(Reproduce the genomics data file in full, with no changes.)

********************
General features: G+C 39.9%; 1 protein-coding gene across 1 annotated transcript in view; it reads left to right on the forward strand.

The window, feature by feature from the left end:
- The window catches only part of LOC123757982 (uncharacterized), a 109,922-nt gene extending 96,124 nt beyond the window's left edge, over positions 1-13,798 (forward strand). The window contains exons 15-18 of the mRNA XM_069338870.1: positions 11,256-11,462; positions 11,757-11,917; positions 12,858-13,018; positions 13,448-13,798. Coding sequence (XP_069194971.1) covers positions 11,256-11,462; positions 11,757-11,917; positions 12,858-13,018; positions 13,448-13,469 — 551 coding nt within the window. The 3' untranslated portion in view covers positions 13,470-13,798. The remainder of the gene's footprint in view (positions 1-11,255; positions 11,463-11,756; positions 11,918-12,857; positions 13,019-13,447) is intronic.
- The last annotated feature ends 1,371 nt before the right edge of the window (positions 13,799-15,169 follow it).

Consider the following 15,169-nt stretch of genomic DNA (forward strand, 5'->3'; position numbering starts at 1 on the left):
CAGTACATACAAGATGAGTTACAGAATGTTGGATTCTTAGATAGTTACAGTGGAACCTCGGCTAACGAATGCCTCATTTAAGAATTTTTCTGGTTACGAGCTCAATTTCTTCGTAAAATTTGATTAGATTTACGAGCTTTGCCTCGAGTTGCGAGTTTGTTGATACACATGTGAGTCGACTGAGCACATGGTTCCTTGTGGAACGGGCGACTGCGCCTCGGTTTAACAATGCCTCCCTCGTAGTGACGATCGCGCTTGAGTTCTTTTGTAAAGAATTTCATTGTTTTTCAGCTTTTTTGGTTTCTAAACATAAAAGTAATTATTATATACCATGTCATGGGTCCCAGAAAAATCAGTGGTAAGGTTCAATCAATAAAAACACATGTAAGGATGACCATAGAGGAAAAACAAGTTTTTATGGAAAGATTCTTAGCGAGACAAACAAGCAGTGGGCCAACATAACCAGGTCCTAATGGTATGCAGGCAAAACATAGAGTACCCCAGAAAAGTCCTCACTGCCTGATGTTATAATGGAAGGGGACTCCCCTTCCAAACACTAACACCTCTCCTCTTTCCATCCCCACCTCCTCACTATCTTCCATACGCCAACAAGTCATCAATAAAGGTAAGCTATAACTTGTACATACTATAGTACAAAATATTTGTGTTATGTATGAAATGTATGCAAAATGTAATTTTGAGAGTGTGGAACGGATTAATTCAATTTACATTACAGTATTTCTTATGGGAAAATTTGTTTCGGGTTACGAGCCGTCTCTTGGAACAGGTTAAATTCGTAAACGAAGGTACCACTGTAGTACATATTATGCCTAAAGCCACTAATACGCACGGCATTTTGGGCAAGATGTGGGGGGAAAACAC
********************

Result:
General features: G+C 39.9%; 1 protein-coding gene across 1 annotated transcript in view; it reads left to right on the forward strand.

The window, feature by feature from the left end:
- The window catches only part of LOC123757982 (uncharacterized), a 109,922-nt gene extending 96,124 nt beyond the window's left edge, over positions 1-13,798 (forward strand). The window contains exons 15-18 of the mRNA XM_069338870.1: positions 11,256-11,462; positions 11,757-11,917; positions 12,858-13,018; positions 13,448-13,798. Coding sequence (XP_069194971.1) covers positions 11,256-11,462; positions 11,757-11,917; positions 12,858-13,018; positions 13,448-13,469 — 551 coding nt within the window. The 3' untranslated portion in view covers positions 13,470-13,798. The remainder of the gene's footprint in view (positions 1-11,255; positions 11,463-11,756; positions 11,918-12,857; positions 13,019-13,447) is intronic.
- The last annotated feature ends 1,371 nt before the right edge of the window (positions 13,799-15,169 follow it).

Consider the following 15,169-nt stretch of genomic DNA (forward strand, 5'->3'; position numbering starts at 1 on the left):
CAGTACATACAAGATGAGTTACAGAATGTTGGATTCTTAGATAGTTACAGTGGAACCTCGGCTAACGAATGCCTCATTTAAGAATTTTTCTGGTTACGAGCTCAATTTCTTCGTAAAATTTGATTAGATTTACGAGCTTTGCCTCGAGTTGCGAGTTTGTTGATACACATGTGAGTCGACTGAGCACATGGTTCCTTGTGGAACGGGCGACTGCGCCTCGGTTTAACAATGCCTCCCTCGTAGTGACGATCGCGCTTGAGTTCTTTTGTAAAGAATTTCATTGTTTTTCAGCTTTTTTGGTTTCTAAACATAAAAGTAATTATTATATACCATGTCATGGGTCCCAGAAAAATCAGTGGTAAGGTTCAATCAATAAAAACACATGTAAGGATGACCATAGAGGAAAAACAAGTTTTTATGGAAAGATTCTTAGCGAGACAAACAAGCAGTGGGCCAACATAACCAGGTCCTAATGGTATGCAGGCAAAACATAGAGTACCCCAGAAAAGTCCTCACTGCCTGATGTTATAATGGAAGGGGACTCCCCTTCCAAACACTAACACCTCTCCTCTTTCCATCCCCACCTCCTCACTATCTTCCATACGCCAACAAGTCATCAATAAAGGTAAGCTATAACTTGTACATACTATAGTACAAAATATTTGTGTTATGTATGAAATGTATGCAAAATGTAATTTTGAGAGTGTGGAACGGATTAATTCAATTTACATTACAGTATTTCTTATGGGAAAATTTGTTTCGGGTTACGAGCCGTCTCTTGGAACAGGTTAAATTCGTAAACGAAGGTACCACTGTAGTACATATTATGCCTAAAGCCACTAATACGCACGGCATTTTGGGCAAGATGTGGGGGGAAAACAC